7. Tired – This is a weird one. Similar to #3 above, it contains a syllabic consonant. The R here forms a syllable by itself with no vowel sound. And don’t be fooled by the ED ending. We usually don’t pronounce the E in that ending. Pronounce this word as TAI erd. There’s that ER again, and it’s followed immediately by a D. Make sure you don’t forget to pronounce both sounds. Blend them smoothly together.  

8. Theater – You may think the TH is the most difficult sound in this word, but it’s more complicated than that. This word has 3 syllables. Make sure the first syllable is stressed. Say it longer and longer than the others. Reduce the A in the middle to a fast, quiet schwa and fully pronounce the ER sound. There it is again! And one more thing: the T is a flap – pronounce it as a D. Say it like this: THE ə der  

9. Girl – What gives a lot of people trouble here is the ER and L right next to each other. Another thing to note is the dark L which is also a syllabic L, just “whole/hole” in #3. To pronounce it, put your entire tongue to the roof of your mouth, and make the word two syllables instead of one. GER əl.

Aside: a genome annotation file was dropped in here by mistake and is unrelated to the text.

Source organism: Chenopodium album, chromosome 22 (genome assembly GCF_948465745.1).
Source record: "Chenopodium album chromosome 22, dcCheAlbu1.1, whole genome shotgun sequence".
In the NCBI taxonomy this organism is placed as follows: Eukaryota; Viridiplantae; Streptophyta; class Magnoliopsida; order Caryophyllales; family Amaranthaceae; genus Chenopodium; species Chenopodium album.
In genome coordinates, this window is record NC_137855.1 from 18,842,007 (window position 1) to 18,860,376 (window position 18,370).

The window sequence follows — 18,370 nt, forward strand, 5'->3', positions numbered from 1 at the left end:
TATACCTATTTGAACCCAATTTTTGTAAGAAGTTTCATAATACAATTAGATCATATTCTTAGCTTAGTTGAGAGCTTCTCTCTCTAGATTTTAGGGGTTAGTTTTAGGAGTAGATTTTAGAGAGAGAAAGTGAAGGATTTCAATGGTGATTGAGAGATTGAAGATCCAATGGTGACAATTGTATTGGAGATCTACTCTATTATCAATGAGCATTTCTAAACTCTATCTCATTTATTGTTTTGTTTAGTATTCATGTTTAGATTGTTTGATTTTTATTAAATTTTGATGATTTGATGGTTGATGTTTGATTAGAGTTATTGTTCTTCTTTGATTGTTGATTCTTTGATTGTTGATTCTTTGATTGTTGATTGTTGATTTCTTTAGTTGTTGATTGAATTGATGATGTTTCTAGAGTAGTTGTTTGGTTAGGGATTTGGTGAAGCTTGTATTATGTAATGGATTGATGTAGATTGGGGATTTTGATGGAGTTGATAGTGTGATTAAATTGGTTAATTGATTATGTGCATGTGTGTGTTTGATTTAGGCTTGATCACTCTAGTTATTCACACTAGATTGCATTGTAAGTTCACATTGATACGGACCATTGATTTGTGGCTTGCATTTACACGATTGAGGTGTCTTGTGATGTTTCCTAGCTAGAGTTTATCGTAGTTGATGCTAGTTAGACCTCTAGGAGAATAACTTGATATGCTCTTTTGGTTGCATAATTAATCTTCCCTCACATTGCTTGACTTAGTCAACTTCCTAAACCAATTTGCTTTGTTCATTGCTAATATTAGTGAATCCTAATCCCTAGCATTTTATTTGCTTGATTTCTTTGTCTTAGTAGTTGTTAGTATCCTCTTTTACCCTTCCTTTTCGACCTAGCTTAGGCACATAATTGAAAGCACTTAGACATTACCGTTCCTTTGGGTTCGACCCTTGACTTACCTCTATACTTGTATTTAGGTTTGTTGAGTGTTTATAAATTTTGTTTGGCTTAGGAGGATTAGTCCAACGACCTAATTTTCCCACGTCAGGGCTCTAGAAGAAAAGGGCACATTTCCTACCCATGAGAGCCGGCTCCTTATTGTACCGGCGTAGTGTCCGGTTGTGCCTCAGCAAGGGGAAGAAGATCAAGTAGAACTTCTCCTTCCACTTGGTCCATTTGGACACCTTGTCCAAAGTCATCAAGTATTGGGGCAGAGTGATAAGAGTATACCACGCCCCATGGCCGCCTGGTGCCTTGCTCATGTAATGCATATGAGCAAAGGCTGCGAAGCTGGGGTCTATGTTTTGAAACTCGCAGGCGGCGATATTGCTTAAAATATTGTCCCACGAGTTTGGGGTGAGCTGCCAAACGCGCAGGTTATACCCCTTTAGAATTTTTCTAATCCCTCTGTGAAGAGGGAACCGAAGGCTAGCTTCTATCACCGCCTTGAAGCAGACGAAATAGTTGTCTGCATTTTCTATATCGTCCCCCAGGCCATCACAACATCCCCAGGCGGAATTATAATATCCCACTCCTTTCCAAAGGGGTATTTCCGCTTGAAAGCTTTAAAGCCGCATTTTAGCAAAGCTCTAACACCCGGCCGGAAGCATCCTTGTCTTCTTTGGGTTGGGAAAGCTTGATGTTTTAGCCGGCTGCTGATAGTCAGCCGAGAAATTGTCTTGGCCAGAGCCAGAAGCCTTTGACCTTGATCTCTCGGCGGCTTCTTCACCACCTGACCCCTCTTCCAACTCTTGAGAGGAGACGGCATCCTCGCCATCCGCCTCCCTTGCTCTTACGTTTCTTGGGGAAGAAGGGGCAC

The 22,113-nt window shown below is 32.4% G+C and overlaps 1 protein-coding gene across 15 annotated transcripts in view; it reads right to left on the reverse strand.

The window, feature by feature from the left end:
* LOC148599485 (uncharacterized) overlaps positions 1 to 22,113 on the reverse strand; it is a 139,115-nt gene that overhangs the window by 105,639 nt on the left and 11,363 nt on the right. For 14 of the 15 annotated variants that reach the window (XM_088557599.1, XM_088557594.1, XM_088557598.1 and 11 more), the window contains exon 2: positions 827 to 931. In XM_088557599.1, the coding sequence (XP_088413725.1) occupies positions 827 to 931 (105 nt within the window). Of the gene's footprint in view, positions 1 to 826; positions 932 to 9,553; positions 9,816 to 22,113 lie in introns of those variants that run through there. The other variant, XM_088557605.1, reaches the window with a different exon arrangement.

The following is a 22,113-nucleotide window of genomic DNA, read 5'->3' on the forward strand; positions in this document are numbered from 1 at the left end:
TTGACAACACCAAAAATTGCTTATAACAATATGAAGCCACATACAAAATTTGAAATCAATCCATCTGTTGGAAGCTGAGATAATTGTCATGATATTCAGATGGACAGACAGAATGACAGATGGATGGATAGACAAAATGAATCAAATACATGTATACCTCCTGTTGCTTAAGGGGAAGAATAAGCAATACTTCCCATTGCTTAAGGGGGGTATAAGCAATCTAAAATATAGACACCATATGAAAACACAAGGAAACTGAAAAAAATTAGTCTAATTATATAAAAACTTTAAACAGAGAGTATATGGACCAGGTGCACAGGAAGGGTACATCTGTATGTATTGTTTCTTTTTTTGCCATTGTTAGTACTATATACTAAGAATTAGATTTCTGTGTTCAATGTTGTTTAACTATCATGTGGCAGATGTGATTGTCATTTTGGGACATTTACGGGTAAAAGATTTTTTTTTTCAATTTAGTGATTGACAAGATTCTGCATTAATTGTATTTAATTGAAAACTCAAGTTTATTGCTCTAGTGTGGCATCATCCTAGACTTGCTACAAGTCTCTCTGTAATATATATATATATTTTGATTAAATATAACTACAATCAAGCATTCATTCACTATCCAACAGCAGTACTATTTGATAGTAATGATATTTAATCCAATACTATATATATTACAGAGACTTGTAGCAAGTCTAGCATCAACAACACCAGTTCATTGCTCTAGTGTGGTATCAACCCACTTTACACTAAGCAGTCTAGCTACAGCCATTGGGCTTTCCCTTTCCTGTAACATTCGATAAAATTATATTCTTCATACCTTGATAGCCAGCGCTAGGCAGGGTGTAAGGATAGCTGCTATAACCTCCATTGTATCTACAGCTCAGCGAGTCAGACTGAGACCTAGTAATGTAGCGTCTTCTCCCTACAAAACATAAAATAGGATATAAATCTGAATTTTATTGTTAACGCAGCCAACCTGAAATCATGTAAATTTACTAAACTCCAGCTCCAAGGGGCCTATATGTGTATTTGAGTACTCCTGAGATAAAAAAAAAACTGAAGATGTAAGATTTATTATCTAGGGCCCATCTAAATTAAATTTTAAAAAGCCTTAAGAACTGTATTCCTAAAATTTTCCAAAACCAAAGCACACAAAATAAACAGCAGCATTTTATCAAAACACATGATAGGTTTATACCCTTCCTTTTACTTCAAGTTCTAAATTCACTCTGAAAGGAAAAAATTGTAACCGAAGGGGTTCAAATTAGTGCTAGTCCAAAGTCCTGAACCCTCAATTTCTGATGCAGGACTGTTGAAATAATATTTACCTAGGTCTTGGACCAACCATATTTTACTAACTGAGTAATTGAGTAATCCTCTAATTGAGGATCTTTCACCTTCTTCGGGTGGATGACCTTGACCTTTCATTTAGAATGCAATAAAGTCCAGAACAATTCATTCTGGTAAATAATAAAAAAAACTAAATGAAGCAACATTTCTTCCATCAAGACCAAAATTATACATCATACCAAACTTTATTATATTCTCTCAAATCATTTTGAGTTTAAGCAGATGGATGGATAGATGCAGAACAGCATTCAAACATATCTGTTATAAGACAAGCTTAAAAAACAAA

10. World – This may be the hardest common word for many non-native speakers. It is really similar to “girl”. It has exactly the same two issues with ER and L, but adds another issue. You need to add another consonant sound to the end of the word. And ending consonants, especially clusters, can be a big challenge for many non-native English speakers. Fortunately, adding a D sound to an L sound is not so difficult, since your tongue tip is in the same place for both L and D. Just make sure to smoothly blend those two sounds together. Pronounce it like this: WER əld.

Are the above words difficult for you to pronounce? What common English words would you add to the list of the most difficult to pronounce? Please let me know in the comments section below, so I can make a video for you.

improve english speaking

Are you a Morning Person? I’ve Got News for you in Improve your English Speaking

Do you hate mornings? Is it hard for you to get out of bed and get your day started? I must confess – I am not a morning person. I like to stay up late at night, sometimes watching TV or reading, sometimes working (by choice). I am not lazy. I enjoy nighttime more and feel that I get my best work done later in the day, and there’s nothing wrong with that.